Thursday, July 30, 2009

Neurotypical Privelege

Ok for those of you who read this the first time around I'm sorry, I should really stop trying to blog at midnight. I found this awesome post I think is worth pointing out for general viewership: Neurotypical Privilege: A working document

UPDATE newer version

I know this will take some explaining. Neurotypical or neurotypilogical or simply NT for short is a slang word used by people on the autistic spectrum to refer to people not on it without implying a value judgment by the name. That may sound kind of stupid, but it really quite powerful. We are in a democratic society so a premium value is associated with majority traits. So essentially if I use phraseology that someone else is normal and I am unnormal I have relinquished any presumption of equality because normal is considered better. Thus, I can equalize the playing field by using a medical sounding term to describe the dominant social status.

The document linked describes itself (since my tired brain refuses to function right now) as follows:
Based on the important and excellent essay, White Privilege: Unpacking the Invisible Knapsack by Peggy McIntosh, as well as other,similar lists that have followed, this is the beginning of a version to address the privilege that comes with having no known neurological disorder or disability.

The idea is the reader, coming from outside the movement, reads in explicit text all the things that are assumed for them that if they were of the disadvantaged class they would not get to have. For an example taken from a document on white privilege:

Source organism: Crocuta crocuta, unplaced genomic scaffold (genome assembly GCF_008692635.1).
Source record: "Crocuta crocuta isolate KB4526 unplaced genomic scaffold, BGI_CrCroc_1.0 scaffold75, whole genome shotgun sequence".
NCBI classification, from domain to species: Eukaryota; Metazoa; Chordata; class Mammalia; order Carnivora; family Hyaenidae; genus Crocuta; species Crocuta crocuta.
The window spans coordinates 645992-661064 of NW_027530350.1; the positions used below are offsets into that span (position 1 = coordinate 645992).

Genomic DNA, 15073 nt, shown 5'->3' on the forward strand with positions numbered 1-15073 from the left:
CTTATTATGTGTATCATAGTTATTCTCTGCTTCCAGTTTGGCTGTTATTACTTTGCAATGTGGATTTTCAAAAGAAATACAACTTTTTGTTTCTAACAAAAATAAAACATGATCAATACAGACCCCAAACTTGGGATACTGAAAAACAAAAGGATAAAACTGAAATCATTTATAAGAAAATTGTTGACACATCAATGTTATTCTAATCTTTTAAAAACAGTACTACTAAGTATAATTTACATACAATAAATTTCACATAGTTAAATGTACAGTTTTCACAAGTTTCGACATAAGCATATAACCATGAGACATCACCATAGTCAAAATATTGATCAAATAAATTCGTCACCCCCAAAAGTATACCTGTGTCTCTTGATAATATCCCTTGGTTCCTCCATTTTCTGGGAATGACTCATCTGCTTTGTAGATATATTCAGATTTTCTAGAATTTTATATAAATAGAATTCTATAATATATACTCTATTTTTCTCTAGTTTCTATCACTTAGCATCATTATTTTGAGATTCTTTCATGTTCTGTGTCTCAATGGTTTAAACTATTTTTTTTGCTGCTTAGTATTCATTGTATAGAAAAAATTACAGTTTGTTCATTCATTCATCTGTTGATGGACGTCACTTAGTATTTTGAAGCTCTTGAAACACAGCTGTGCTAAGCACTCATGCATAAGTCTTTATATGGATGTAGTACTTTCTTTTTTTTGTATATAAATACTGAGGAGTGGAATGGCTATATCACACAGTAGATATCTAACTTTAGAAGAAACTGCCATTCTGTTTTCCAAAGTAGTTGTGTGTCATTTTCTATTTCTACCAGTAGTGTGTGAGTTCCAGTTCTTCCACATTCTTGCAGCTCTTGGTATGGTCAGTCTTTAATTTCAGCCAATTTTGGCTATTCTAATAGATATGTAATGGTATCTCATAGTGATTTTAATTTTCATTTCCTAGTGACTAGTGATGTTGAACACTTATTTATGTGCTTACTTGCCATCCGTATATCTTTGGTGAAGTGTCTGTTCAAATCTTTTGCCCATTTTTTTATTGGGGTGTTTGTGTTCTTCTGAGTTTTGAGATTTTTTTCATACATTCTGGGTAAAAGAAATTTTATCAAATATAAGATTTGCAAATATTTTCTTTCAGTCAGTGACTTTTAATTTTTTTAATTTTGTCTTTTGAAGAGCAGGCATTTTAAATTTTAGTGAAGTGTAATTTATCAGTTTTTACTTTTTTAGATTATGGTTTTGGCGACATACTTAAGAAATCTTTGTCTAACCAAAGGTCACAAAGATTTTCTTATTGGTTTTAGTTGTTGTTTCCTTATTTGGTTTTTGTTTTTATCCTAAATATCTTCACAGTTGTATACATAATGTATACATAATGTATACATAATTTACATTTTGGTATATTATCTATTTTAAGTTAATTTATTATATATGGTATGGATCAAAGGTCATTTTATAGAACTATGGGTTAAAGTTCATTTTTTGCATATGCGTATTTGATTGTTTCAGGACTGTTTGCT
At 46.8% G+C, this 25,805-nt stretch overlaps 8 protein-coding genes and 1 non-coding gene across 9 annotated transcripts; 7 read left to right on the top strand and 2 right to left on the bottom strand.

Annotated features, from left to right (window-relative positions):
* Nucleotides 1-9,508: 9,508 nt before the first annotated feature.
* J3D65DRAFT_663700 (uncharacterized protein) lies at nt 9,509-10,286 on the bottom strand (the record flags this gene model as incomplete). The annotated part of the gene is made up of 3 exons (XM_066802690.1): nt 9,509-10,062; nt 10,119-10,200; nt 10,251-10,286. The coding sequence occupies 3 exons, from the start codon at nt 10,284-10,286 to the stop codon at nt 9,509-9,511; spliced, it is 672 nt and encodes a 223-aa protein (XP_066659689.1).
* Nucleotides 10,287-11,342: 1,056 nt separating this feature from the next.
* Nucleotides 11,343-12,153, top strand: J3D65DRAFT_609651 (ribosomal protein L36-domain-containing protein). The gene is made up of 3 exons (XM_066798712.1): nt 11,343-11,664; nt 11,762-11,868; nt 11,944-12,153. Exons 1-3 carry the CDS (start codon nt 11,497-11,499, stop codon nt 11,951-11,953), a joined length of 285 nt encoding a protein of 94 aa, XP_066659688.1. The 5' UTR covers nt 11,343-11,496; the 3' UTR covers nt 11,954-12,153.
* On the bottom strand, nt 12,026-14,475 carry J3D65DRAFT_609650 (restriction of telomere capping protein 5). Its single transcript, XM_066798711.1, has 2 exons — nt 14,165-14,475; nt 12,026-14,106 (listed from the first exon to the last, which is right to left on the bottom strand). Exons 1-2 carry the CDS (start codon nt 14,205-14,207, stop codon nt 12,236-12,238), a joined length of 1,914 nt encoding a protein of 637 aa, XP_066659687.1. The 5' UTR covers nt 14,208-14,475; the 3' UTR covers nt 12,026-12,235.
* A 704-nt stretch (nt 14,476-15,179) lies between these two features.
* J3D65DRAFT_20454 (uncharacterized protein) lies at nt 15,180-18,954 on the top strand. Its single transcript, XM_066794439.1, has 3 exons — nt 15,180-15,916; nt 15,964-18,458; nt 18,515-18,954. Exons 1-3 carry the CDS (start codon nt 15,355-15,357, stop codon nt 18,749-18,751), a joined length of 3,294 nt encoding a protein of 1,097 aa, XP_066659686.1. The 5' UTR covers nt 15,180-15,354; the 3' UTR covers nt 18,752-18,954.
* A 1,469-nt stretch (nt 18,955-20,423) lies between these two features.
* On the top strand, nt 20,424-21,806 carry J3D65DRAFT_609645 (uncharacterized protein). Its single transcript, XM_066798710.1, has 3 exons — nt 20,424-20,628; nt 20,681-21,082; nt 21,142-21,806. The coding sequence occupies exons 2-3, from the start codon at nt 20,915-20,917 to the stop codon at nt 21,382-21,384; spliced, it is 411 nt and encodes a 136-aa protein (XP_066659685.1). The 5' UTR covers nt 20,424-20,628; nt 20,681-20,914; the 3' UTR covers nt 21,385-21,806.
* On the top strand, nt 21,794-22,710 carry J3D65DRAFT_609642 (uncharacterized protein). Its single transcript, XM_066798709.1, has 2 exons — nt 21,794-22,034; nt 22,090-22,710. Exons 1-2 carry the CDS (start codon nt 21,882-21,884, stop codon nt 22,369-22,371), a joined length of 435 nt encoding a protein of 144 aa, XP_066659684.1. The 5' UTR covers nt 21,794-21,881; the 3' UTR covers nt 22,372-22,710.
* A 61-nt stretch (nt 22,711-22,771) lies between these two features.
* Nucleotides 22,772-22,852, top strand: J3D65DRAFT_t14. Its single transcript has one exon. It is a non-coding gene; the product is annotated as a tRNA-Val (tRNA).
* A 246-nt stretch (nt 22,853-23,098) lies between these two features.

If a traffic cop pulls me over or if the IRS audits my tax return, I can be sure I haven't been singled out because of my race.

I have seen various attempts made to develop such a list for the autistic spectrum, but the one I have linked above is the most developed and polished one I've seen yet. Most of it is geared more to the broader autistic culture than to my own corner of it, but a few of the pieces resonated with me fairly strongly. For instance:

I can reveal to my boss and coworkers that I am NT, without fear of losing my job.

Because I have not disclosed my mental status to my employer, my job is much more secure. It forces them to judge me on performance in an equal manner. If I disclosed then any incidence of weakness related to my condition would be singled out leading towards a bias and potential firing.

Another one I liked:
I am not expected to alter or suppress my natural ways of moving, interacting or expressing emotion in most circumstances.

Now granted, I am not typically asked to make any changes. However, that is in a context where I already understand that if I express myself naturally too much, bad things happen. Because I am a valued member of my work community my manager shields me from some of it. However I am aware there have been repeated attempts by others to have me reprimanded for writing in an overly wordy way. Not that I was unclear or unprofessional. Just too wordy. Or there have been times when I have publicly been trying to ask for clarification of a specific detail when I already understand the basic picture but because most people don't care about the level of detail that I do, they assumed I needed to be instructed in the basic picture. To interact with such people, I am expected to change my manner of working with people.

Another item from their list
If I fail to alter or suppress my natural ways of moving, interacting or expressing emotion, I do not fear public ridicule or exclusion because of this.

I do not particularly blame anyone for the effects described in this list. Accommodation is a mutual process that involves trust, disclosure, and adjustment. The problem comes in where I have had experience enough that I cannot achieve that first level of trust with my environment. And this has pervasive impact on me.